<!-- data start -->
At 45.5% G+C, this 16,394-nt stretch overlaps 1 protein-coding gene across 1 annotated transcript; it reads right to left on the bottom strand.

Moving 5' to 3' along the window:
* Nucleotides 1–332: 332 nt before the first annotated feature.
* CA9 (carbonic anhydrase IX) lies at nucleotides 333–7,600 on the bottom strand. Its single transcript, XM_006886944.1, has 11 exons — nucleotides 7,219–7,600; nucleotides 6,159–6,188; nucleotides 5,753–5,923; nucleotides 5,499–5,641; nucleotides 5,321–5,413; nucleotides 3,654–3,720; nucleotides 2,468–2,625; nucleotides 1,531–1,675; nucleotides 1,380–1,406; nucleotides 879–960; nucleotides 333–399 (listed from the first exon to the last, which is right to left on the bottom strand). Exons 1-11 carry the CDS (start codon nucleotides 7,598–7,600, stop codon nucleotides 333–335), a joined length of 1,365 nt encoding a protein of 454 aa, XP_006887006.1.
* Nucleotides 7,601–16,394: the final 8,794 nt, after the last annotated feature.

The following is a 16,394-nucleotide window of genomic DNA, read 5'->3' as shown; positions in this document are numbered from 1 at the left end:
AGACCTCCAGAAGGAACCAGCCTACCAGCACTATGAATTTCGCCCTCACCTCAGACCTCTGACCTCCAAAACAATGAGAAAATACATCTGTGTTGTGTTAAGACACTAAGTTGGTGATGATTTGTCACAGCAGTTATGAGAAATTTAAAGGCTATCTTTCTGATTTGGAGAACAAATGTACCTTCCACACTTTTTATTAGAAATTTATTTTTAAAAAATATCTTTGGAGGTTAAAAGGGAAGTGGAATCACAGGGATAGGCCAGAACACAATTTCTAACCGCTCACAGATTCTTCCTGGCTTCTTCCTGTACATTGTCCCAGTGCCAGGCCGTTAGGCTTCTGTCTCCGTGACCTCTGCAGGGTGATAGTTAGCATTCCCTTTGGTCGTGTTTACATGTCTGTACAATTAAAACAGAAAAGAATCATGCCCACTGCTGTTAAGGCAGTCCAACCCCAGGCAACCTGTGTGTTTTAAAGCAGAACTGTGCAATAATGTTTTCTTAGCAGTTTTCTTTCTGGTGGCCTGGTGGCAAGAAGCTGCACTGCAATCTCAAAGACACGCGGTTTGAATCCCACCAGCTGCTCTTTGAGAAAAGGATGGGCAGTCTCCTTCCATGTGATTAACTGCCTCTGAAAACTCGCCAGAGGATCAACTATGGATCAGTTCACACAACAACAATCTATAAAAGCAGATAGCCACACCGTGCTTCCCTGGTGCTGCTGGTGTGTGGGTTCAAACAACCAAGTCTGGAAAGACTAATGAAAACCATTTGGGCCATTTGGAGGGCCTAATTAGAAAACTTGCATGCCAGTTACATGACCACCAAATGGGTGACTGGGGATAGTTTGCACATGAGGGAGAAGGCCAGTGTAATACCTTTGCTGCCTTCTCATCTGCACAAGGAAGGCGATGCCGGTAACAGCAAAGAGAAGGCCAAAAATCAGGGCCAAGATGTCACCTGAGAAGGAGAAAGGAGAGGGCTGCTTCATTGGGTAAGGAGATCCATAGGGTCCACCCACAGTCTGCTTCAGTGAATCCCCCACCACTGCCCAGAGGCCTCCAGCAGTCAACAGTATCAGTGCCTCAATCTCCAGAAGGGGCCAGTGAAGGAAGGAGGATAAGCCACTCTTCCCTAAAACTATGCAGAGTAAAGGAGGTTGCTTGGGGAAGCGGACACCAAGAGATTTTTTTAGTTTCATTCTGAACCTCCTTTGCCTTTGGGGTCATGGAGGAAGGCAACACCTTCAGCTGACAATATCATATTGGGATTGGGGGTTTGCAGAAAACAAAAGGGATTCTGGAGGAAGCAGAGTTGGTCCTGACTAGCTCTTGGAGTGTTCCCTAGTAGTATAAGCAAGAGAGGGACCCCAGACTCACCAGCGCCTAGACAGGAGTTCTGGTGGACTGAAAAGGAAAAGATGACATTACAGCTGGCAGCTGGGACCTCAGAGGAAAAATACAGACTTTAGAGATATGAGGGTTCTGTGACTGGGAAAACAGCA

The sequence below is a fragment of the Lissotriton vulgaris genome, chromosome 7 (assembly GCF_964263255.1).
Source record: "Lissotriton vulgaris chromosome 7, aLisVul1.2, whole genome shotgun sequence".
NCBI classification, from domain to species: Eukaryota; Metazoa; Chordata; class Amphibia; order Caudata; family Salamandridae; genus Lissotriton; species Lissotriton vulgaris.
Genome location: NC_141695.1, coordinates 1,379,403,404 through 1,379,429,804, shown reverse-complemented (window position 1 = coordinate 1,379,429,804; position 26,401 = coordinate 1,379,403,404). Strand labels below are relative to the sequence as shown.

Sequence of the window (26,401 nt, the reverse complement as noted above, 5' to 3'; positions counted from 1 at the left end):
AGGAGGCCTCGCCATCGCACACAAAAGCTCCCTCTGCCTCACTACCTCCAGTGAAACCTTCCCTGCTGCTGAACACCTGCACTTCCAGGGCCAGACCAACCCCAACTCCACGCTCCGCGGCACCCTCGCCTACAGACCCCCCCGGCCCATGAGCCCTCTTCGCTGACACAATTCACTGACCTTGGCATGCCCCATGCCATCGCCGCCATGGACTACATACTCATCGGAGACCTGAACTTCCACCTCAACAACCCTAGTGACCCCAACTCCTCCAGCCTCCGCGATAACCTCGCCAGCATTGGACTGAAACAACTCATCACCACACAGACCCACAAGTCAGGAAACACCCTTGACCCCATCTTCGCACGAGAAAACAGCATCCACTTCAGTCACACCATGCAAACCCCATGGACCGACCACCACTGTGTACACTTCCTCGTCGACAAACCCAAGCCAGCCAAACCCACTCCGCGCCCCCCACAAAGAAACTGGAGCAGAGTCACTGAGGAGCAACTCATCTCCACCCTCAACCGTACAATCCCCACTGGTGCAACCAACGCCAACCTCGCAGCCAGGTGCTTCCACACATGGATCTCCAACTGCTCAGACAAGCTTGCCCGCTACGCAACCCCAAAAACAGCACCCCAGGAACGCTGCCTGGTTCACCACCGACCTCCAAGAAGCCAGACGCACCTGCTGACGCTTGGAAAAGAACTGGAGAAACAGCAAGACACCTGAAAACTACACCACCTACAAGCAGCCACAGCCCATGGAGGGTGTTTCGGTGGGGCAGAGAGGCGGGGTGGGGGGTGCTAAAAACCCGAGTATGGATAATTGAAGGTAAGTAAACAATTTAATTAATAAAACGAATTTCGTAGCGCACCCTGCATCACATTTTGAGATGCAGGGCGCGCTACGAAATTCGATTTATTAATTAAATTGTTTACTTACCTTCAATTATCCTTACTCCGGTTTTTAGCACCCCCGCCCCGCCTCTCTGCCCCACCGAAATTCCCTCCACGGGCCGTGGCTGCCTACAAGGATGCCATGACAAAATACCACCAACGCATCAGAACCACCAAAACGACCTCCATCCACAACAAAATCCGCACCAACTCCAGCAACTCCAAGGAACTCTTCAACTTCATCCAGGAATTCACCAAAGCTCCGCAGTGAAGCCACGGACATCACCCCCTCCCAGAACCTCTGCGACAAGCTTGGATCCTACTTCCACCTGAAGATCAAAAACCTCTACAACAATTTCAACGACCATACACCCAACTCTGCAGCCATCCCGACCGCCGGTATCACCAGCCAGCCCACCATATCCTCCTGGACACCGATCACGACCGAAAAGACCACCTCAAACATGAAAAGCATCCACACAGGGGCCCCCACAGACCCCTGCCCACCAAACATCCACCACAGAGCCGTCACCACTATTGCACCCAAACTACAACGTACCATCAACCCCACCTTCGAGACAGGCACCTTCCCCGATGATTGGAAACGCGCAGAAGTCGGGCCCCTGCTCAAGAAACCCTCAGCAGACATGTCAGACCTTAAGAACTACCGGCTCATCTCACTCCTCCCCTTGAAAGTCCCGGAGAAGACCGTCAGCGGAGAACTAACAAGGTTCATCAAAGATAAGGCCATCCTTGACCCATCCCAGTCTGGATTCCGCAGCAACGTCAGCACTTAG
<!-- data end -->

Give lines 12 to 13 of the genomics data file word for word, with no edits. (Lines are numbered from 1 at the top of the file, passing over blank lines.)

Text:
Sequence of the window (26,401 nt, the reverse complement as noted above, 5' to 3'; positions counted from 1 at the left end):
AGGAGGCCTCGCCATCGCACACAAAAGCTCCCTCTGCCTCACTACCTCCAGTGAAACCTTCCCTGCTGCTGAACACCTGCACTTCCAGGGCCAGACCAACCCCAACTCCACGCTCCGCGGCACCCTCGCCTACAGACCCCCCCGGCCCATGAGCCCTCTTCGCTGACACAATTCACTGACCTTGGCATGCCCCATGCCATCGCCGCCATGGACTACATACTCATCGGAGACCTGAACTTCCACCTCAACAACCCTAGTGACCCCAACTCCTCCAGCCTCCGCGATAACCTCGCCAGCATTGGACTGAAACAACTCATCACCACACAGACCCACAAGTCAGGAAACACCCTTGACCCCATCTTCGCACGAGAAAACAGCATCCACTTCAGTCACACCATGCAAACCCCATGGACCGACCACCACTGTGTACACTTCCTCGTCGACAAACCCAAGCCAGCCAAACCCACTCCGCGCCCCCCACAAAGAAACTGGAGCAGAGTCACTGAGGAGCAACTCATCTCCACCCTCAACCGTACAATCCCCACTGGTGCAACCAACGCCAACCTCGCAGCCAGGTGCTTCCACACATGGATCTCCAACTGCTCAGACAAGCTTGCCCGCTACGCAACCCCAAAAACAGCACCCCAGGAACGCTGCCTGGTTCACCACCGACCTCCAAGAAGCCAGACGCACCTGCTGACGCTTGGAAAAGAACTGGAGAAACAGCAAGACACCTGAAAACTACACCACCTACAAGCAGCCACAGCCCATGGAGGGTGTTTCGGTGGGGCAGAGAGGCGGGGTGGGGGGTGCTAAAAACCCGAGTATGGATAATTGAAGGTAAGTAAACAATTTAATTAATAAAACGAATTTCGTAGCGCACCCTGCATCACATTTTGAGATGCAGGGCGCGCTACGAAATTCGATTTATTAATTAAATTGTTTACTTACCTTCAATTATCCTTACTCCGGTTTTTAGCACCCCCGCCCCGCCTCTCTGCCCCACCGAAATTCCCTCCACGGGCCGTGGCTGCCTACAAGGATGCCATGACAAAATACCACCAACGCATCAGAACCACCAAAACGACCTCCATCCACAACAAAATCCGCACCAACTCCAGCAACTCCAAGGAACTCTTCAACTTCATCCAGGAATTCACCAAAGCTCCGCAGTGAAGCCACGGACATCACCCCCTCCCAGAACCTCTGCGACAAGCTTGGATCCTACTTCCACCTGAAGATCAAAAACCTCTACAACAATTTCAACGACCATACACCCAACTCTGCAGCCATCCCGACCGCCGGTATCACCAGCCAGCCCACCATATCCTCCTGGACACCGATCACGACCGAAAAGACCACCTCAAACATGAAAAGCATCCACACAGGGGCCCCCACAGACCCCTGCCCACCAAACATCCACCACAGAGCCGTCACCACTATTGCACCCAAACTACAACGTACCATCAACCCCACCTTCGAGACAGGCACCTTCCCCGATGATTGGAAACGCGCAGAAGTCGGGCCCCTGCTCAAGAAACCCTCAGCAGACATGTCAGACCTTAAGAACTACCGGCTCATCTCACTCCTCCCCTTGAAAGTCCCGGAGAAGACCGTCAGCGGAGAACTAACAAGGTTCATCAAAGATAAGGCCATCCTTGACCCATCCCAGTCTGGATTCCGCAGCAACGTCAGCACTTAG